To obtain summary judgment in a FOIA action, an agency must show, viewing the facts in the light most favorable to the requester, that there is no genuine issue of material fact with regard to the agency's compliance with the FOIA. Steinberg v. United States Dep't of Justice, 23 F.3d 548, 551 (D.C. Cir. 1994) (citing Weisberg v. United States Dep't of Justice, 745 F.2d 1476, 1485 (D.C. Cir. 1984), reh'g denied, 763 F.2d 1436 (D.C. Cir. 1985)). The Court may award summary judgment based solely upon the information provided in affidavits or declarations when the affidavits or declarations describe "the justifications for nondisclosure with reasonably specific detail, demonstrate that the information withheld logically falls within the claimed exemption, and are not controverted by either contrary evidence in the record nor by evidence of agency bad faith."*fn2 Military Audit Project v. Casey, 656 F.2d 724, 738 (D.C. Cir. 1981). Such affidavits or declarations "are accorded a presumption of good faith, which cannot be rebutted by 'purely speculative claims about the existence and discoverability of other documents.'" SafeCard Servs., Inc. v. Sec. & Exch. Comm'n, 926 F.2d 1197, 1200 (D.C. Cir. 1991) (quoting Ground Saucer Watch, Inc. v. Central Intelligence Agency, 692 F.2d 770, 771 (D.C. Cir. 1981)).

B. Exhaustion of Administrative Remedies

A plaintiff "may generally seek judicial review of his FOIA request only after he has exhausted all administrative remedies." Pollack v. Dep't of Justice, 49 F.3d 115, 118 (4th Cir. 1995); Oglesby v. United States Dep't of the Army, 920 F.2d 57, 61-62 (D.C. Cir. 1990). A FOIA suit is subject to dismissal under Rule 12(b)(6) of the Federal Rules of Civil Procedure if a plaintiff fails to exhaust his administrative remedies prior to initiating a lawsuit. Hidalgo v. Fed. Bureau of Investigation, 344 F.3d 1256, 1260 (D.C. Cir. 2003) (remanding with instruction for district court to dismiss under Fed. R. Civ. P. 12(b)(6) for failure to exhaust); see Dettmann v. United States Dep't of Justice, 802 F.2d 1472, 1477 (D.C. Cir. 1986). However, the District of Columbia Circuit instructs that, while exhaustion is "a jurisprudential doctrine, [and] failure to exhaust precludes judicial review," it is not a jurisdictional barrier to such review. Hidalgo, 344 F.3d at 1258. The Court can address the merits of a case notwithstanding a plaintiff's failure to exhaust if it determines that the purposes and policies underlying the exhaustion requirement would not be undermined by reaching the merits of the case. See Wilbur v. Central Intelligence Agency, 355 F.3d 675, 677 (D.C. Cir. 2004) (per curiam) (concluding that policies underlying the exhaustion requirement were served where requester pursued administrative review process four years late, and agency accepted, processed and issued final decision on appeal)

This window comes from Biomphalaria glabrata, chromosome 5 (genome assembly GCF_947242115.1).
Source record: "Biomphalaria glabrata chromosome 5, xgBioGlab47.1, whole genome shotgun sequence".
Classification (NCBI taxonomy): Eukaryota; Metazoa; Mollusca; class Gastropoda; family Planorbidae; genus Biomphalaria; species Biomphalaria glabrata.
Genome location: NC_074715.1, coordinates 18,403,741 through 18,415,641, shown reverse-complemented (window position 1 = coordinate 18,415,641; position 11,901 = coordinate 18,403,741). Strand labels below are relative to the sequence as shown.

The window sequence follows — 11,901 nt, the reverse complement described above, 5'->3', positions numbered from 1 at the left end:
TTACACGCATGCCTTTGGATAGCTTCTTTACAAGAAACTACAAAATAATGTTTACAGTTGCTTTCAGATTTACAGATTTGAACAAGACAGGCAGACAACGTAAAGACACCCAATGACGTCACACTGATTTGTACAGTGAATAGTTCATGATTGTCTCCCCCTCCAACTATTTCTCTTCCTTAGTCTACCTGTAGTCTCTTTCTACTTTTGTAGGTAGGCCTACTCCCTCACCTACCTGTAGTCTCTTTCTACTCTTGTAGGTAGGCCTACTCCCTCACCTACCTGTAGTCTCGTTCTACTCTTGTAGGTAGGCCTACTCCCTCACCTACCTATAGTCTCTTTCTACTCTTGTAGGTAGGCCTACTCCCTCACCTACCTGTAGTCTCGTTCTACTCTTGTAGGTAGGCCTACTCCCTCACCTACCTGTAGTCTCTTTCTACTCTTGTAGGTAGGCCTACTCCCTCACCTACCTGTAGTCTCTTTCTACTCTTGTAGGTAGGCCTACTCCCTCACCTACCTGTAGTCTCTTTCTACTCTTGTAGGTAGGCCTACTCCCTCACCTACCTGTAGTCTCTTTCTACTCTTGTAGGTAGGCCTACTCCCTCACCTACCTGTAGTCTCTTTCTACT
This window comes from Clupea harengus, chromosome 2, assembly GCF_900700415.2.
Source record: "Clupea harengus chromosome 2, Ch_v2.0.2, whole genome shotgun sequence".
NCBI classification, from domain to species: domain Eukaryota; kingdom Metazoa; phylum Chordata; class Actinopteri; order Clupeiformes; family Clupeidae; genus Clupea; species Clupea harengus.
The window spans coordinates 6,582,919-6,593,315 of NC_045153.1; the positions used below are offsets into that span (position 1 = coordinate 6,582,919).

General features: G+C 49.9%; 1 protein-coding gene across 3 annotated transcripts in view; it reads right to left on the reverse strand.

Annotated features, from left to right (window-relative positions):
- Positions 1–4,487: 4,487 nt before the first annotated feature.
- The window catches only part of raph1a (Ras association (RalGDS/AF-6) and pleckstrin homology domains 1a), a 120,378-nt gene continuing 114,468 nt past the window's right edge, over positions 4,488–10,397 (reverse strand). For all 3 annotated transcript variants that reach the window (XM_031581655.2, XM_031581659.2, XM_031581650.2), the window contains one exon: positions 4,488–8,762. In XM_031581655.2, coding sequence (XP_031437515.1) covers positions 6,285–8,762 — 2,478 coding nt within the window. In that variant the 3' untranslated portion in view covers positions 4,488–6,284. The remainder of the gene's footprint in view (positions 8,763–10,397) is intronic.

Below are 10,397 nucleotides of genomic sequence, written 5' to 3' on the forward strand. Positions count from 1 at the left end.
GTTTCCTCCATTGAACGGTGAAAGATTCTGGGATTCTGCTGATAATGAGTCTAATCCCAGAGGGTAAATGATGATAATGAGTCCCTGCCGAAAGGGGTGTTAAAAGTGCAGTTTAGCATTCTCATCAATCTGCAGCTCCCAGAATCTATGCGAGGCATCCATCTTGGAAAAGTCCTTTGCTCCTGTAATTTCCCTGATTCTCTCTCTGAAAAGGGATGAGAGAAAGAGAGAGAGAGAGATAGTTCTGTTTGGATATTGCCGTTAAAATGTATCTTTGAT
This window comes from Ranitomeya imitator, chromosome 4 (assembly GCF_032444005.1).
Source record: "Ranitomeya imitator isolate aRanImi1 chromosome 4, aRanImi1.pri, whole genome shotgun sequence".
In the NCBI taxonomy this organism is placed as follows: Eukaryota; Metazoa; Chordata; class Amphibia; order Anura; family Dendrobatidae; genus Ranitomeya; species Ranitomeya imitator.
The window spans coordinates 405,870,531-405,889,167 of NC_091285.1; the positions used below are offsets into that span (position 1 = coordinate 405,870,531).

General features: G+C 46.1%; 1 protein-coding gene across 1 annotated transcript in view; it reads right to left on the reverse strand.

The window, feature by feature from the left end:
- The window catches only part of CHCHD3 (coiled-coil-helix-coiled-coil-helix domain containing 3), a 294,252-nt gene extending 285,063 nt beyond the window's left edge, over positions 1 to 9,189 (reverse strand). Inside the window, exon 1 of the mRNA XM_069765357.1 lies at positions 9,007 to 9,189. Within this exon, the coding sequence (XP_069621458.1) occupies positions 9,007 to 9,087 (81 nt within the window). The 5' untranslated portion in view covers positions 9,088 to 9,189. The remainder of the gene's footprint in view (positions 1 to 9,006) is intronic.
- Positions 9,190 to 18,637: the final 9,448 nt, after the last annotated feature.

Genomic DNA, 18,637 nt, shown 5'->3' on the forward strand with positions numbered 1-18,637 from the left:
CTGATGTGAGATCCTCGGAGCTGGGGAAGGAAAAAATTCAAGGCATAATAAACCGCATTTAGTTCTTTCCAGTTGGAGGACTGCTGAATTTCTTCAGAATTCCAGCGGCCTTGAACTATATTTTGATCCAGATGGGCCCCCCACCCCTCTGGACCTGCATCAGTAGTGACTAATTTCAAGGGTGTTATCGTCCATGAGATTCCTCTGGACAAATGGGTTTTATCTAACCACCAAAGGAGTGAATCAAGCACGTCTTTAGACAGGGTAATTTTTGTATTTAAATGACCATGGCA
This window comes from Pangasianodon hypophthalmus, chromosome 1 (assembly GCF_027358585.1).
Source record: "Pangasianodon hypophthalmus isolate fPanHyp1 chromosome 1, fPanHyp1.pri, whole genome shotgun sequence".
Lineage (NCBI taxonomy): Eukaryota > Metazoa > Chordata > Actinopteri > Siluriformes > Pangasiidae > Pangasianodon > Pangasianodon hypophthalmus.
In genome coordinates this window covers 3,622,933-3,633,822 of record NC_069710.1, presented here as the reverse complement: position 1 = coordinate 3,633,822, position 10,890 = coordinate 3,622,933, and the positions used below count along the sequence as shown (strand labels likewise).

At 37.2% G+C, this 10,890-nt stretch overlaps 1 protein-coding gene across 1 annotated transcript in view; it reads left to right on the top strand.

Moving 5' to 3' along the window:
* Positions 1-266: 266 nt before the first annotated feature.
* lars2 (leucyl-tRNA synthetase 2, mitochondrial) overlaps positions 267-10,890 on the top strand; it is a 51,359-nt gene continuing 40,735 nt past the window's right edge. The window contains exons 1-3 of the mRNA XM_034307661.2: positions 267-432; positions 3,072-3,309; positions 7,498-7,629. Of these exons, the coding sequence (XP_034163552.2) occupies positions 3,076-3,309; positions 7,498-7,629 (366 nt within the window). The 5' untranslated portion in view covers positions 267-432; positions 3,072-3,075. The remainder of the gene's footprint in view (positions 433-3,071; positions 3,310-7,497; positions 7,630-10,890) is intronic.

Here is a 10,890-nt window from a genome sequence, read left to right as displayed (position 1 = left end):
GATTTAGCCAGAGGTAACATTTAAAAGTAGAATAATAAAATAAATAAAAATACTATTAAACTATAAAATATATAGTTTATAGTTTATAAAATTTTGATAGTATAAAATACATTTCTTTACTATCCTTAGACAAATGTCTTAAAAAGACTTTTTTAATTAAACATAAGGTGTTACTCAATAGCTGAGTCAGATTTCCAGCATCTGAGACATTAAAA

FOIA requires that an agency "make a determination with respect to any appeal within twenty days (excepting Saturdays, Sundays, and legal public holidays) after the receipt of such appeal." 5 U.S.C. § 552(a)(6)(A)(ii); 7 C.F.R. § 1.14(c) (requiring notification to requester of USDA's determination on appeal within 20 working days excepting weekends and holidays). The date of receipt of an appeal is "the date it is ...